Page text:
This competitive renewal will continue our work on understanding the pathophysiology of cryptococcal disease in the central nervous system (CNS) from the yeast's perspective. Cryptococcus neoformans and Cryptococcus gattii represent encapsulated basidiomycetous yeasts that produce a million cases of disease per year and an estimated 600, 000 deaths with present treatment. Cryptococcus is neurotropic causing cryptococcal meningoencephalitis, the life-threatening stage of infection for this disease.
Aim 1 will not only define the in vivo transcriptional response of Cryptococcus clinical isolates to human CNS, but it will also identify gene(s) and gene pathway(s) that contribute significantly to the yeasts ability to grow and survive in the CNS. Furthermore, we will characterize these responses based on patient outcome (more or less virulent), genotype, and additional variables to identify conserved genes that may contribute to strain adaptation in the CNS to produce disease. The impact of these genes will be assessed using robust assays that examine their impact on survival in human CSF, virulence determinants, survival in animal models.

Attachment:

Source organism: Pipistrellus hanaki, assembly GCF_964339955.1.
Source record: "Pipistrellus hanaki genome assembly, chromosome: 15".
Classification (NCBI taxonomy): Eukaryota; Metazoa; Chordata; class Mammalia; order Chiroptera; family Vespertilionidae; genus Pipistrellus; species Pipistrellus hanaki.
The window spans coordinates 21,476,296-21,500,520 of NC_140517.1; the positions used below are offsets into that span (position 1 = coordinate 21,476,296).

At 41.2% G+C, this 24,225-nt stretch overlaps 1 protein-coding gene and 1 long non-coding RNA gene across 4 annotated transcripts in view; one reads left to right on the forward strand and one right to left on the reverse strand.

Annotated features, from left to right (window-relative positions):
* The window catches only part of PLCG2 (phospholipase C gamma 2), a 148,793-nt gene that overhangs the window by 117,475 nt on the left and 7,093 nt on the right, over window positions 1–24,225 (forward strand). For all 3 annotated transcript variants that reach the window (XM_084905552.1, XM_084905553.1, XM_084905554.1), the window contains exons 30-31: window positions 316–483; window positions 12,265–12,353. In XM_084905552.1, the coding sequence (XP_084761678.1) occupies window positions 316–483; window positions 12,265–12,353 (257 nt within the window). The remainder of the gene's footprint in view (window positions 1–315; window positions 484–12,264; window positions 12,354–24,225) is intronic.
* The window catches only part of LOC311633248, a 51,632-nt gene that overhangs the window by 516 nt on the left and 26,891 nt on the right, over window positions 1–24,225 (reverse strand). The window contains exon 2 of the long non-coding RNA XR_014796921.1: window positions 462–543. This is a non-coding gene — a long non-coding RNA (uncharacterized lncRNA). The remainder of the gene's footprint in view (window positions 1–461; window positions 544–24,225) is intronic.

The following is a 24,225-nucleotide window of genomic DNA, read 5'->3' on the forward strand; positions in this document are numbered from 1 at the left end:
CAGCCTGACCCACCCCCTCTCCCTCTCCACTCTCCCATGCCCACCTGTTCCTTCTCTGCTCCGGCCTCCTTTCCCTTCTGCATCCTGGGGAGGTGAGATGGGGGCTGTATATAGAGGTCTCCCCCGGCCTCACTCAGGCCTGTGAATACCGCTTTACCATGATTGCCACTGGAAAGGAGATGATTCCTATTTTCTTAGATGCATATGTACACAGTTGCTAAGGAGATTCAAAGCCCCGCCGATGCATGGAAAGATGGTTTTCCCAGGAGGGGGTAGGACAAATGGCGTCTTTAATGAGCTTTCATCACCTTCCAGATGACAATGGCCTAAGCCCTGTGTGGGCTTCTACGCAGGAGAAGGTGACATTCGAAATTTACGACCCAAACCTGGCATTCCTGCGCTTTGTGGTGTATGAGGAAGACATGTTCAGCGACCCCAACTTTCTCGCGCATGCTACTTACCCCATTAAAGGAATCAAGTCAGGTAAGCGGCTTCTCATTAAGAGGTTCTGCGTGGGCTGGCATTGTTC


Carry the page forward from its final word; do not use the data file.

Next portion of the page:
Aim 2 continues our focused analysis on how core metabolism promotes cryptococcal growth and survival in the CNS by investigating carbon and nitrogen metabolism. This application integrates advanced molecular techniques, insights of the fungus through our prior studies, and close linkage to human disease and outcome. Its goal is to dissect, identify, and validate """"""""weak"""""""" spots in the yeast's stress response in the CNS and thus provides new target (s) for antifungal strategies, which continue to substantially fail in the treatment of this life-threatening fungal infection.

Public Health Relevance

Cryptococcal meningitis occurs in approximately 1 million cases per year with an estimated mortality of 600,000 deaths per year. This is primarily related to our enlarging immunocompromised populations with HIV and transplant recipients. In resource-limited countries, the mortality can be over 50% and even in countries with advanced healthcare, mortality reaches 20-30% with present therapies. Therefore, this application attempts to understand how Cryptococcus, this encapsulated yeast, causes disease in the central nervous system. Through these studies we hope to find important genetic targets or pathways, which could be used to find new antifungal compounds for eventual drug development.

National Institute of Health (NIH)
National Institute of Allergy and Infectious Diseases (NIAID)
Research Project (R01)
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Special Emphasis Panel (ZRG1-IDM-M (03))
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Duncan, Rory A
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Duke University
Internal Medicine/Medicine
Schools of Medicine
United States
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